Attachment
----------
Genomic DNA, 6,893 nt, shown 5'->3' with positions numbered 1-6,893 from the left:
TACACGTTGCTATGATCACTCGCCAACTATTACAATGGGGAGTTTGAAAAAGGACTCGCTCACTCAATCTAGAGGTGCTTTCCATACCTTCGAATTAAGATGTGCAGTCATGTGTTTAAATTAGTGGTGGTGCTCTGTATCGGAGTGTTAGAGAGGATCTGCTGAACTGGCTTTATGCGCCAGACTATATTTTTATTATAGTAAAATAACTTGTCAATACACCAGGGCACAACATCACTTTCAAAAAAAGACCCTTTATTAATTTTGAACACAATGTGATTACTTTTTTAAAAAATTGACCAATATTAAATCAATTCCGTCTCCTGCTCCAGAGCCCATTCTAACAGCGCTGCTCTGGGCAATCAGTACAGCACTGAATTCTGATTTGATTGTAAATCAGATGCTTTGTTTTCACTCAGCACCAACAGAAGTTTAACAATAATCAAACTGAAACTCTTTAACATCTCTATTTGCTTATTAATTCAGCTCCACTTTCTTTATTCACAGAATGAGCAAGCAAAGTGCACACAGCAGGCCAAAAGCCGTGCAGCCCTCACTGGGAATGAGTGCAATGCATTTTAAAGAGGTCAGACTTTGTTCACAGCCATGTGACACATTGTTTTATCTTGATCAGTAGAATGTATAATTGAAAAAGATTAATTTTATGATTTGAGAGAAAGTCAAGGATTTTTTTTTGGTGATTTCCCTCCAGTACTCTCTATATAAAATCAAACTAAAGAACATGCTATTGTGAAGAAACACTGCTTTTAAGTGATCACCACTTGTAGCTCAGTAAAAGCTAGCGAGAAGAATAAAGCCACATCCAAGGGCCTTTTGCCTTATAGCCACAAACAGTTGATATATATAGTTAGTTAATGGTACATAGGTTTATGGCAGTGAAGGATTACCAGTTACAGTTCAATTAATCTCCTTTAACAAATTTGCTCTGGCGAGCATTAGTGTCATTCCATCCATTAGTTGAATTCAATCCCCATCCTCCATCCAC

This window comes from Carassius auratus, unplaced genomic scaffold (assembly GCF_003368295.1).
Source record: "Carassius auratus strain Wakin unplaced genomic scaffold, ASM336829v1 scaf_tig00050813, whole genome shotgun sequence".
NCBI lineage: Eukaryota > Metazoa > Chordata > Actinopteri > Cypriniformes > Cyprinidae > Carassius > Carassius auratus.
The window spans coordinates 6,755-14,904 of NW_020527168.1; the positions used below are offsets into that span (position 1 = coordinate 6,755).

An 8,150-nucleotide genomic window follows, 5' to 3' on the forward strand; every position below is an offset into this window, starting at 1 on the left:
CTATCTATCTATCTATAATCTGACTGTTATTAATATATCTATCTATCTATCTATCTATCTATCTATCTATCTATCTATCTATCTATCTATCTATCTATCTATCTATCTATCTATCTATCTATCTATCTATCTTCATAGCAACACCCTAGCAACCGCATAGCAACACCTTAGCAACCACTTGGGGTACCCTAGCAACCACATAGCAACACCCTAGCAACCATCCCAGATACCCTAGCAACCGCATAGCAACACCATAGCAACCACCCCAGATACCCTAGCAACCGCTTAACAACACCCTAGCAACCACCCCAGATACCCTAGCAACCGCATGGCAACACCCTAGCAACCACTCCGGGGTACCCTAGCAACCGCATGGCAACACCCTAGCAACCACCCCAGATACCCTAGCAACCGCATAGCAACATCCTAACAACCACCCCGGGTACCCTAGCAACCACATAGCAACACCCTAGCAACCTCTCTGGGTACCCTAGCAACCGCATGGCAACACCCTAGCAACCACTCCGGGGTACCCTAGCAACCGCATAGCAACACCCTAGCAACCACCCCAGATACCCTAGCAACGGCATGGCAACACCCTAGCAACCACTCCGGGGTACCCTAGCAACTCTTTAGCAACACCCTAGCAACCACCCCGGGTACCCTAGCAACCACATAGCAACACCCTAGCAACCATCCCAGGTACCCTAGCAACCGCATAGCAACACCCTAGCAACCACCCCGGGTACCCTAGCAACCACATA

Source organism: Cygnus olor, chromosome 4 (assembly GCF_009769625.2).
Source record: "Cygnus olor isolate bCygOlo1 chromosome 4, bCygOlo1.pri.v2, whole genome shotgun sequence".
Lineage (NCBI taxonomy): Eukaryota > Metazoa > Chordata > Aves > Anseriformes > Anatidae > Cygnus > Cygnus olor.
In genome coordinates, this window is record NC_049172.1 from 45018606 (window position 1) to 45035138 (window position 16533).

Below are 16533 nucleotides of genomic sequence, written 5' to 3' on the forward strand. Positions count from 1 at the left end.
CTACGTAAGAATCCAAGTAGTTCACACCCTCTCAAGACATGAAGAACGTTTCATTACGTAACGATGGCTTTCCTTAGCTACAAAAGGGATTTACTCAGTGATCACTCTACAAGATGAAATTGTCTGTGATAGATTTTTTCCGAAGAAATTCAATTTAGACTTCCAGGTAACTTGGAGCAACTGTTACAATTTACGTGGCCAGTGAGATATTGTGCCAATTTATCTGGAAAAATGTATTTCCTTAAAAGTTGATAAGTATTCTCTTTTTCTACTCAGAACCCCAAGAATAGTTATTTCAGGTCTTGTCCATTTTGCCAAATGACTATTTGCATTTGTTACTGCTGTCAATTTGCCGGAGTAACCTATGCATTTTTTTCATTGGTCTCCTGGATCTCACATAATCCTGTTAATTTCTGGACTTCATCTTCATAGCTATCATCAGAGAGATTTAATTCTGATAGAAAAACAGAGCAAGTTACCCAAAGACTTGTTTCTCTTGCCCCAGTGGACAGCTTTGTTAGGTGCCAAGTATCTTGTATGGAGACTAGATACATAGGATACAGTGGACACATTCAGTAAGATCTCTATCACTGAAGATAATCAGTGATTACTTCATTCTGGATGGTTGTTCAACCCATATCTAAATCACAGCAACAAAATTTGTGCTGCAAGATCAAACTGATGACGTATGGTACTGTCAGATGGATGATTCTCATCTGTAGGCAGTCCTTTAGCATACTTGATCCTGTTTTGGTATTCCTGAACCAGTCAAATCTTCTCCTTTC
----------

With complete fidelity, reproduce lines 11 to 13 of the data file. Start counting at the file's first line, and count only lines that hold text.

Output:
Lineage (NCBI taxonomy): Eukaryota > Metazoa > Chordata > Aves > Anseriformes > Anatidae > Cygnus > Cygnus olor.
In genome coordinates, this window is record NC_049172.1 from 45018606 (window position 1) to 45035138 (window position 16533).

Below are 16533 nucleotides of genomic sequence, written 5' to 3' on the forward strand. Positions count from 1 at the left end.